Our cultura is rich in history, art, music, folklore and my favorite, cuisine! Growing up we can remember the foods that we ate, maybe it was natilla con buñuelos, o pozole, o arroz con gandules with lechón, all while being gathered with our familias. We can remember the music that was playing and the stories being told. As children, those experiences helped us understand our culture, where our parents came from, and what being Latino meant.
But what about OUR kids?
We cannot assume that our kids will automatically absorb the culture and the language. While many of us are 1st generation born or raised in the US, for our families English was a second language and Español was their first. Thus, we were likely raised more Latino than Americans because of it. Our children likely have English as their first language and may be raised in a more traditional American environment as well, making it difficult for us as parents to keep the cultura alive.
So how do we do it?
You have to consciously work at it. Just like any successful relationship or career, you have to work at it consistently and consciously. With time you will start to help your children make that connection and you will start creating your own legacy.
Ok but where do I even begin? How can I pass down what my familia passed down to me if my child is only 3?
Start with the language. Some of us are fluent speakers, readers, writers of Español, others are not. Wherever you are in the Español spectrum, it's never too late to learn as a familia. With audio books, youtube, podcasts, etc, you can have access to a Spanish lesson 24/7. Immerse your child in Español even if you don't speak it. Children absorb TODO.
If they watch tv, have them watch programs like Univision's Planeta U (spanish cartoons), if you watch youtube, there are many channels like El Club de Mamá Oca , Plaza Sesamo that they can watch, if you have Netflix many of the cartoons have a Spanish audio option.
Read to them and then read some more. Children are likely to focus more and retain more information when there isn't a fast moving image so reading will help you both learn faster.
Have everyone that knows Español talk to them in Español...all the time. Whether it's Facetiming with your mamá or talking on the phone with tu abuela the more they are immersed in it the more natural it'll feel and become to them. Check out my funny parents!
2. Introduce them to your flavors and cuisine. Even if your great great abuela (que en paz descanse) is rolling in her grave because you can't make tamales, doesn't mean you can't buy them and introduce them to your children. Yes it's wonderful when we can keep a familia's recipe alive generation after generation but maybe we're not all cooks!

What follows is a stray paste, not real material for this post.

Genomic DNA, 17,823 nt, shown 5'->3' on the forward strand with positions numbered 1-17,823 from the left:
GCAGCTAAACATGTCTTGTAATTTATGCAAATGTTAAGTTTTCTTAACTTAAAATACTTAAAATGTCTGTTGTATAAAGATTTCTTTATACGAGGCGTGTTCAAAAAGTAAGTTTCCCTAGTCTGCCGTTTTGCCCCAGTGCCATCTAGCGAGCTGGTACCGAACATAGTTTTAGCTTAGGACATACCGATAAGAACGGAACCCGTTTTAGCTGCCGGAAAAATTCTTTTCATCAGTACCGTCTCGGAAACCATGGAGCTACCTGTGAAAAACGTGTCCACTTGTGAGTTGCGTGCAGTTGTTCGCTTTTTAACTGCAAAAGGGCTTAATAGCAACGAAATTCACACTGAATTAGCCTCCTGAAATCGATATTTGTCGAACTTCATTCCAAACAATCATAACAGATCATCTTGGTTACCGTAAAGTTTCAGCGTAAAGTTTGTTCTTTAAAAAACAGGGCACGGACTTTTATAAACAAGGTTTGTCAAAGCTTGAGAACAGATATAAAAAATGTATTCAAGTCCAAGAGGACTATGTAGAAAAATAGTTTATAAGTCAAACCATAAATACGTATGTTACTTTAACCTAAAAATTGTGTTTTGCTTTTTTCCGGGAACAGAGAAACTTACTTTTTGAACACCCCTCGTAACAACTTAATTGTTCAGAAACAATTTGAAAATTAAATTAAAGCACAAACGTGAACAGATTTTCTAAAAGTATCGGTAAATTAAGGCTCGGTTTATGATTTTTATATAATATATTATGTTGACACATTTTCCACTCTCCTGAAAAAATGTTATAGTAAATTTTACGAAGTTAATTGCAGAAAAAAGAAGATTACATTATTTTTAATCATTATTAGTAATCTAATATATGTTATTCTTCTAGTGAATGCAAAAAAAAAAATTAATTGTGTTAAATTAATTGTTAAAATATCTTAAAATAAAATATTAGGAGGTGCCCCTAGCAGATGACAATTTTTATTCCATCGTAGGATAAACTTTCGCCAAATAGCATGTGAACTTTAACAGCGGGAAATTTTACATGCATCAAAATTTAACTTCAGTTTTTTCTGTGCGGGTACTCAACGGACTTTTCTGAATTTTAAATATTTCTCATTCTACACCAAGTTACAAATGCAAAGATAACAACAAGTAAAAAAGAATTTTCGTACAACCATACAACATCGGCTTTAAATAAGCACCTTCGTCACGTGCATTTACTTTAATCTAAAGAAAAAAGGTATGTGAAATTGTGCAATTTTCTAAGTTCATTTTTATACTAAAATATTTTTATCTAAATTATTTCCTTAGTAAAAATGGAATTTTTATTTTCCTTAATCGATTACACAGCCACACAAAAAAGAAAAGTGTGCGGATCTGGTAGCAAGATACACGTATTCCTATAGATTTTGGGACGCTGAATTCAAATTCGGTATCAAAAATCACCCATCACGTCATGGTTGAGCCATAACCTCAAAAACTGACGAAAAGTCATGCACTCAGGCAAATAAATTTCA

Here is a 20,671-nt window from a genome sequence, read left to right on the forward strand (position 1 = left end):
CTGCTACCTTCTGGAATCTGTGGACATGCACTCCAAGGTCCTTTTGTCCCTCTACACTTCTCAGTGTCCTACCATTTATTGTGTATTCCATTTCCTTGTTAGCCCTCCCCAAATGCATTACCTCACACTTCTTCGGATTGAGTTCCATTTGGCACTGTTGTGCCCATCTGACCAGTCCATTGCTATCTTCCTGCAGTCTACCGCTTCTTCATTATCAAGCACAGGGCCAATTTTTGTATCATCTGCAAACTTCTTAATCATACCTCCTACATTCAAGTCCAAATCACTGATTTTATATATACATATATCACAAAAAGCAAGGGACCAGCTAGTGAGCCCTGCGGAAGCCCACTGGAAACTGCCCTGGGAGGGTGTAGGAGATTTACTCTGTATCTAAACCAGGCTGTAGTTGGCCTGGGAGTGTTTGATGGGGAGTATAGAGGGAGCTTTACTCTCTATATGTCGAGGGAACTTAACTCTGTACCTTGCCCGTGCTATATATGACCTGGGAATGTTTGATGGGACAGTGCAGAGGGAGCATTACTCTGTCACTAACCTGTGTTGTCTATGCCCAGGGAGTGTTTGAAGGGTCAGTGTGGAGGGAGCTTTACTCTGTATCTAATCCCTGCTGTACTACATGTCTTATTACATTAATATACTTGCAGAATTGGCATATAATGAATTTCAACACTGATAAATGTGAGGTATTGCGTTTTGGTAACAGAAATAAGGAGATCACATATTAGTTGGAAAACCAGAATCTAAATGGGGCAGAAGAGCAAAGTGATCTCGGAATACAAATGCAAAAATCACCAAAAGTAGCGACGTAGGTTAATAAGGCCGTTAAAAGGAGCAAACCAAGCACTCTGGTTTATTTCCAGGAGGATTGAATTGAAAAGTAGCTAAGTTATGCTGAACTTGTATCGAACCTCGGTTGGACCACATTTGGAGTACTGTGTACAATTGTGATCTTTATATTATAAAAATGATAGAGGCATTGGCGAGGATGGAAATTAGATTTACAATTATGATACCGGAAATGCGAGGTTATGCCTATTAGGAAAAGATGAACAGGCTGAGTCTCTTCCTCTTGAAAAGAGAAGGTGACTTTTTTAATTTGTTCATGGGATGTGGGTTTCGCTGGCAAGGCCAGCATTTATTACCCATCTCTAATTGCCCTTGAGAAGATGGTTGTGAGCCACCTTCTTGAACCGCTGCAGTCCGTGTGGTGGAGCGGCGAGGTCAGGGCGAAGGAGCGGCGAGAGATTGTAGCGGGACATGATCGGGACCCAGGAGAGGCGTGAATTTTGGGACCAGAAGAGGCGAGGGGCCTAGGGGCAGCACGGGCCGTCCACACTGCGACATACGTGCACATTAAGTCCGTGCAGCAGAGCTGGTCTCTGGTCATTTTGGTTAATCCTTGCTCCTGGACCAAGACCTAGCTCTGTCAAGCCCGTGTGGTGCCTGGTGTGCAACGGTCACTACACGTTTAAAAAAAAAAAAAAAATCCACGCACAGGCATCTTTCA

3. Get involved with your comunidad. Whether you're involved in church, your local mamá's group, or an online community group you can get support, many offer free classes, programs, or cultural events that will help your child discover his heritage.
4. Take advantage of family gatherings. Latino familias love an excuse to get together. Use this opportunity to ask about your family tree, get in the kitchen to see your abuela making tamales (take pictures and shoot video), ask about your history, art, or music. Every familia is unique and special (like this one). Memories are beautiful and great but unless you document them somewhere, with time they too will fade.
5. It takes time. Document and save a digital and a hard copy. Technology makes it easy to document things and that's great, but it lacks the emotional connection you get when you physically hold a picture, a handwritten letter, or your baby's original hand print. Documenting our familia's stories, traditions, recipes, keeps our Latino legacies alive. So maybe you're not a chef but maybe your son will grow up to have his restaurant empire. Wouldn't he love to use a passed down recipe? A tangible document will create that connection, a digital copy will ensure that if the tangible copy gets ruined, you have a backup.
A little at a time goes a long way. Don't stress. Get your whole familia involved. Documenting and sharing your famila's history and traditions is a gift for your entire familia and you shouldn't feel like this is your burden to carry alone! Know that the journey may not be perfect but you will not only be honoring your ancestors and famila's history you will be passing the torch to your children and future generations. Be proud of this mamá, you are on the right track.
While it may be easier as adults to celebrate a deceased one's life, a child that experiences the loss of a loved one can be a very traumatic experience.Helping our kids Honor and remember the dead or departed in a positive and creative way can help them better deal with their emotions and better understand why we as Latinos honor this tradition. Here are 10 way we can Celebrate Dia de los Muertos with our kids.
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I never thought I would say this, but I've seriously become my mom, not a regular mom, but a Latina mom, and yes there's a big difference! I remember growing up, rolling my eyes at the things my mom would do that were, well different than other moms. I didn't think much of it back then but now looking back I completely get it. I can now find humor and see my 3 year old daughter rolling her eyes at the things I do, but I hope that one day she too can look back and appreciate these different things.